Short Takes: News From All Over

August 18, 2005


| August 2005


In the Cards: Brits Consider Radical Plan to Measure Personal Emissions
By Mike Wendling, Grist
Utility companies have been trading air pollution credits -- essentially the right to pollute -- for years. Soon, individual British citizens may be able to do the same. A proposal by British climate researchers would create a system of 'Domestic Tradable Quotas' for measuring and exchanging personal carbon emission credits. Under the plan, every Brit would be issued a sort of debit card charged with an equal number of personal carbon credits at the beginning of the year. If you pollute more than your share, you could then buy more credits from someone more Earth-friendly. Sound crazy? One Labour parliamentarian already has introduced legislation pushing the idea. And last month the UK's Sustainable Development Commission told Prime Minister Tony Blair that the government should 'formally consider' the proposal within two years. -- Leif Utne
http://www.grist.org/news/maindish/2005/08/09/wendling-carboncards

Pee-powered Battery Smaller Than a Credit Card
By Shaoni Bhattacharya, NewScientist.com
Tired of holding it in? Well, now you can let 'er rip for the sake of sustainability. Physicists in Singapore have developed a battery that harnesses the chemical power of urine. Small enough to fit in a wallet, the battery has the potential to power medical test kits for diseases such as diabetes, and maybe even charge a cell phone in an emergency. -- Archie Ingersoll
http://www.newscientist.com/article.ns?id=dn7850

Vanishing Point
By Jamais Cascio, Worldchanging.com
Mauricio Arango has teamed up with the UK's Lo-Fi art group on Vanishing Point, an online project that illustrates the cartography of our world as seen through the G7 countries' primary news sources. The interactive map provides viewers with a visual representation of each country's media visibility, or invisibility, over the past 50 days along with country-specific information and a graph that tallies each country's frequency in the news. -- Rose Miller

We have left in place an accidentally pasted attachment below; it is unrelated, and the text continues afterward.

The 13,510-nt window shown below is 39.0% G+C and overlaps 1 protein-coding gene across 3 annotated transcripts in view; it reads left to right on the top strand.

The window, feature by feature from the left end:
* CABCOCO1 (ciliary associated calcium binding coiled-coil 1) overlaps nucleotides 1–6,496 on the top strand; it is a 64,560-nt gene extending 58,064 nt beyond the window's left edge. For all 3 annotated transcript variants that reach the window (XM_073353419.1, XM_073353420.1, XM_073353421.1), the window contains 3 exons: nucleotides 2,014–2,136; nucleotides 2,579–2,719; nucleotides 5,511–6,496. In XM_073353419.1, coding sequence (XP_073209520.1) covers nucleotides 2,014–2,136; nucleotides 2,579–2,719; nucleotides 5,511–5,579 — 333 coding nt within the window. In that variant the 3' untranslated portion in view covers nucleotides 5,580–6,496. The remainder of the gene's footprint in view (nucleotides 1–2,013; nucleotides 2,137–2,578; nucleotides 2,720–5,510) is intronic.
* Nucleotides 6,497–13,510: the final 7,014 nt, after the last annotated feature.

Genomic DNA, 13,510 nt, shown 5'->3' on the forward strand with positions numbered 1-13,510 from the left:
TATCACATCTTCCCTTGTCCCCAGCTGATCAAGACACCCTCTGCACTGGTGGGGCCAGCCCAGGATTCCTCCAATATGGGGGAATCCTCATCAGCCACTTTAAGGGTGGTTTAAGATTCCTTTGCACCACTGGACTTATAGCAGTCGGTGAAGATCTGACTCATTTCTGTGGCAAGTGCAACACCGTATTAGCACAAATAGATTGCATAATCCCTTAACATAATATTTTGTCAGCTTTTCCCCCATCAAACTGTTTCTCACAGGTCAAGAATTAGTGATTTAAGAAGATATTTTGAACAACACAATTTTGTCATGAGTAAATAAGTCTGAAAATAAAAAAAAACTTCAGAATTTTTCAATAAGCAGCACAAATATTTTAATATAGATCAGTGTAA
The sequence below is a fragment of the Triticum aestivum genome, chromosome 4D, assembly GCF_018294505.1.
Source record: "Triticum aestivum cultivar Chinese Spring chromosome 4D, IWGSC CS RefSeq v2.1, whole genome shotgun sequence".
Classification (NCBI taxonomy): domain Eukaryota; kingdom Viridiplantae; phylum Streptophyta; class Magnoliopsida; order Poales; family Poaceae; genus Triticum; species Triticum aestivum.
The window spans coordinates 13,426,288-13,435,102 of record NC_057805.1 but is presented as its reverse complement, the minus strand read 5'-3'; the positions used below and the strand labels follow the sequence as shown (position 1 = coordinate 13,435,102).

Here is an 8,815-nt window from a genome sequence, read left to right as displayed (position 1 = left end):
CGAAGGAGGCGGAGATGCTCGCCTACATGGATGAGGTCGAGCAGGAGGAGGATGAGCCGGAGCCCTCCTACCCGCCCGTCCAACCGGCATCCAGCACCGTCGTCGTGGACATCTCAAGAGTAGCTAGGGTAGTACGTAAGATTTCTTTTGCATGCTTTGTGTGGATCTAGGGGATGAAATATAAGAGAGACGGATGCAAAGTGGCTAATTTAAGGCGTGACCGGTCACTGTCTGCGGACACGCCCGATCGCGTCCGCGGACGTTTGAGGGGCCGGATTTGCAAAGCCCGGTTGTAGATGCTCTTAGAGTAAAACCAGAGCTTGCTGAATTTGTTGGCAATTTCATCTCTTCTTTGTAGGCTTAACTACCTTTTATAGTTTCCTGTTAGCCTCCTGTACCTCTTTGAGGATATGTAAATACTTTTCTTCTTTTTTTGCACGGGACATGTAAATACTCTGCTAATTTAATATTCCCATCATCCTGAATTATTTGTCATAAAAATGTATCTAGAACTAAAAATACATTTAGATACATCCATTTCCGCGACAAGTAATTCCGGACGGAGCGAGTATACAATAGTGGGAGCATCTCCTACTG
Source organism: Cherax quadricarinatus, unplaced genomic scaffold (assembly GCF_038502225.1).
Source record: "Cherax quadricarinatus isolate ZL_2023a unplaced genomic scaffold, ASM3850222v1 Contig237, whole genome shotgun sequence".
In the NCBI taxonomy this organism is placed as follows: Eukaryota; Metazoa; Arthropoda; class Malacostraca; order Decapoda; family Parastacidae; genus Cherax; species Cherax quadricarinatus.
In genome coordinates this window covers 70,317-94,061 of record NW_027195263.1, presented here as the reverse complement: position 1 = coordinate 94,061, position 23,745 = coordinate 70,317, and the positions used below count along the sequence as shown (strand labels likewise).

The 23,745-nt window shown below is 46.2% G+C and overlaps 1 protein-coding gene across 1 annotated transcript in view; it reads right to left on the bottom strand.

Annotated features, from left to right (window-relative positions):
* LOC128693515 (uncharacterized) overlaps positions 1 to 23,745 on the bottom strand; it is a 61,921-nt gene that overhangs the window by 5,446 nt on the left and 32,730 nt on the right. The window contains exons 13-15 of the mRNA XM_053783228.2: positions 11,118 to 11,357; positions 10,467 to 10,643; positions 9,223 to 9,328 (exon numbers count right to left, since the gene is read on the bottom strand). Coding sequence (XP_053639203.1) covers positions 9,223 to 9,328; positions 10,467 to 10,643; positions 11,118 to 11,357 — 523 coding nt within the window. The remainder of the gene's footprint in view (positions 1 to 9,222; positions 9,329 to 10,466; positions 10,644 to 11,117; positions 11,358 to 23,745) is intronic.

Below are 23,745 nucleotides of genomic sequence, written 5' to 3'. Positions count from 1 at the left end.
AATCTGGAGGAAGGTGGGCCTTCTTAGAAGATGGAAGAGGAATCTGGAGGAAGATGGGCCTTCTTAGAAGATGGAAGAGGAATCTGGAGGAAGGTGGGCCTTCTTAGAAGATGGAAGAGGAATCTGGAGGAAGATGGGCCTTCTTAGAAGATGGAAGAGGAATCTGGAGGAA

http://www.worldchanging.com/archives/003306.html

Urban Oases
By Jeff Chapman
A public fountain addict, Canadian Jeff Chapman revels in frolicking under waterspouts and romping in coin-filled pools. Check out his photo gallery with shots of him getting soaked throughout North America and Europe. (Thanks, spacingwire ) -- Archie Ingersoll
http://www.yip.org/oases/canada.html

Mammal: Star-Nosed Mole
By Amanda Gersh, The Believer
The star-nosed mole is a fabulous burrower with a 22-pronged schnoz six times more sensitive to touch than the human hand. Scientists compare the mole's use of its fleshy, pointy extremity to the 'visual tracking of an animal eyeball.' This would explain why the largely blind animal has a brain cortex seemingly conducive to vision. These tactile and visual capabilities defy not only the concept of mole, but the concept of nose as well, making the species an apt subject for this literary critique. -- Ty Otis
http://www.believermag.com/nonbookreviews/mammal_starnosed.php
http://www.moleplace.com/images/Star-nosedMole-B_n_W-Closeup.jpg

Good Skating -- Great Lobbying
By Justin Berton, East Bay Express
In the dingy, dark space beneath a freeway overpass in Oakland, California, DIY skateboarders built a bitchin' renegade skate park. The half-pipe haven gave area kids a place to skate and, according to skaters and local business owners, helped reduce crime in the neighborhood. So when highway officials announced that the unauthorized park would be demolished, skaters quickly organized a breakneck PR campaign that gained attention from local media outlets and support from California pols. Final verdict: the park stays. -- Archie Ingersoll
http://www.eastbayexpress.com/Issues/2005-08-10/news/eastsidestory.html






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